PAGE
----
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Beekwilder v. Beekwilder

Decided: December 14, 1953.

HARRY BEEKWILDER, PLAINTIFF,
v.
IDA BEEKWILDER AND JACOB L. BEIDLER, DEFENDANTS



Clapp, Goldmann and Ewart. The opinion of the court was delivered by Clapp, S.j.a.d.

Clapp

This appeal is from orders of the Superior Court, Chancery Division, summarily enforcing a bond given in a matrimonial cause.

Harry Beekwilder and Ida Beekwilder were divorced in Florida, and he then brought an action against her in the Superior Court here, apparently under N.J.S.A. 9:2-1, for the custody of their children. By the final judgment in the action, he was given custody of the children from September 15 to June 15 each year and ordered to deliver them to Ida within one week after June 15, whereupon she was to have custody of them until September 15. To secure his obedience to these terms, he, a resident of Florida, was required by the judgment to post a bond, with surety, in the penal sum of $2,000. In June 1953 he failed to deliver the children, and a motion for the forfeiture of the bond being made in the custody action, the court ordered the surety on the bond to pay the penal sum to the attorney for the defendant. The surety appeals.

First, it is urged here that the bond can be prosecuted only in a plenary action at law. That is a question upon which the law, except with respect to ne exeat bonds, has been unsettled for some 75 years, and it imposes upon us the task of examining closely what may seem to be a tangle of authority.

Chancellor Runyon, in a dissenting opinion dealing with injunction bonds, expressed the view that the Court of Chancery could summarily enter judgment upon all bonds given in the course of Chancery practice. See New York & Long Branch R.R. Co. v. Dennis , 40 N.J.L. 340, 372

(E. & A. 1878), disapproving Vice-Chancellor Van Fleet's decision in Easton v. New York & Long Branch R.R. Co. , 26 N.J. Eq. 359 (Ch. 1875). The pronouncement of the Chancellor led the vice-chancellor in Easton v. New York & Long Branch R.R. Co. , 30 N.J. Eq. 236 (Ch. 1878), to reverse his earlier stand; and though this last case was itself reversed upon other grounds in Brown v. Easton , 30 N.J. Eq. 725, 731 (E. & A. 1879), the present question was left open.

Chancellor Runyon applied his views to other cases having to do with injunction bonds. See Green v. Philadelphia Freestone & Granite Co. , 26 N.J. Eq. 443 (Ch. 1875); Cook v. Chapman and Cook , 30 N.J. Eq. 114 (Ch. 1878), cf. 41 N.J. Eq. 152 (Ch. 1886); cf. Smith and Martin v. Kuhl and Hewitt , 26 N.J. Eq. 97 (Ch. 1875). Dicta to the contrary will be found in our reports. Elliott v. Elliott , 36 A. 951 (N.J. Ch. 1897) and Schreiber v. Schreiber , 85 N.J. Eq. 303 (Ch. 1915), affirmed on other grounds 86 N.J. Eq. 437 (E. & A. 1916). However these dicta depend, for their authority, upon the first opinion of Vice-Chancellor Van Fleet in Easton v. New York & Long Branch R.R. Co. , 26 N.J. Eq. 359 (Ch. 1875), supra , which, as stated, he himself later reversed.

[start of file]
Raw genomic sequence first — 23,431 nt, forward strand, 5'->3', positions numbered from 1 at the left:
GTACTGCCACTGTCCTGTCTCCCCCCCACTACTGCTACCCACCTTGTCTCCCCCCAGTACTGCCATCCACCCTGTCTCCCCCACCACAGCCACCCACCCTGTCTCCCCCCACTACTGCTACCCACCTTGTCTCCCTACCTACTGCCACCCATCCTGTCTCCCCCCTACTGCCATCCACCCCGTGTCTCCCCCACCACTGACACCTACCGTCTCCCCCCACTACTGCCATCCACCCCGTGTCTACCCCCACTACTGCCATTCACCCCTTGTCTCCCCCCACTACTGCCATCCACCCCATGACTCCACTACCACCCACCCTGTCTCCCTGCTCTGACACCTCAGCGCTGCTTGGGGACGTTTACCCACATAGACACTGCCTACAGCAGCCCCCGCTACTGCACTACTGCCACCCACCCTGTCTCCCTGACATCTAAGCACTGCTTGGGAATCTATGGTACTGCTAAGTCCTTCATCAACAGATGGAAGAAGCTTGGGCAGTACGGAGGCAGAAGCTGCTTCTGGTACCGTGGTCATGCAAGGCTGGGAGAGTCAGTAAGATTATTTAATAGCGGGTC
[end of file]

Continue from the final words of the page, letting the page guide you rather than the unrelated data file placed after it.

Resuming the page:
There is a line of distinguished authority in the federal courts relative to injunction bonds, which is altogether in agreement with the views of Chancellor Runyon. The leading case is Russell v. Farley , 105 U.S. 433, 26 L. Ed. 1060 (1882) wherein the court refused to follow the cases of Bein v. Heath , 12 How. 168, 53 U.S. 168, 179, 13 L. Ed. 939 (1851, Taney, C.J.) and Merryfield v. Jones, Fed. Cas. No. 9 486, 2 Curt. 306 (C.C. 1855), the very cases upon which Vice-Chancellor Van Fleet in his first opinion depended for authority. The practice in other jurisdictions, as laid out in statutes, rules or otherwise, is similar. 43 C.J.S., Injunctions , § 283 a, p. 1060 et seq.; Ann. Cas. 1918 C 97; 2 Daniell, Chancery Pleading and Practice *1666 (6 th Am. ed. 1894).

It is important to observe that under these cases having to do with injunction bonds -- that is, under Easton v. New

York & Long Branch R.R. Co. , 30 N.J. Eq. 236 (Ch. 1878), supra (V. C. Van Fleet's second case), and also under the federal and certain other cases -- the injunction bond may be prosecuted summarily in the equitable proceeding in which it is given, even though it does not contain a provision authorizing such practice. See Chancery Rule 46 as promulgated in 1853 (cf. Rule 218, 1938 edition , Rules of former Court of Chancery -- there is no such rule today), which required such a provision to be inserted in an injunction bond. See also Easton v. New York & Long Branch R.R. Co. , 26 N.J. Eq. 359 (Ch. 1875), supra; Dickinson's Chancery Precedents , 301-308 (rev. ed. 1894); 4 New Jersey Practice (Marsh and Vogel), Forms , § 1827; cf. Smith v. Day , 21 Ch. Div. 421 (C.A. 1882); Griffith v. Blake , 27 Ch. Div. 474 (C.A. 1884); 18 Halsbury's Laws of England (2 nd ed. 1935), 116; cf. also R.R. 1:4-9.

With respect to a ne exeat bond, Chancellor Runyon's views are now fully accepted in this State. The law is now that the sureties on such a bond, by their signatures thereon, make themselves parties to the cause for all purposes connected with the bond. Schreiber v. Schreiber , 85 N.J. Eq. 303 (Ch. 1915), affirmed (but without passing on this point) 86 N.J. Eq. 437 (E. & A. 1916), supra. Upon a motion in the cause, the court may declare the bond forfeited and direct the sureties to pay the penalty thereof into court. Wauters v. Van Vorst , 28 N.J. Eq. 103 (Ch. 1877, Runyon C.); Elliott v. Elliott , 36 A. 951 (N.J. Ch. 1897), supra; Schreiber v. Schreiber, supra; Penny v. Penny , 88 N.J. Eq. 160 (Ch. 1917); Vahjen v. Vahjen , 105 N.J. Eq. 271 (Ch. 1929), affirmed 107 N.J. Eq. 186 (E. & ...


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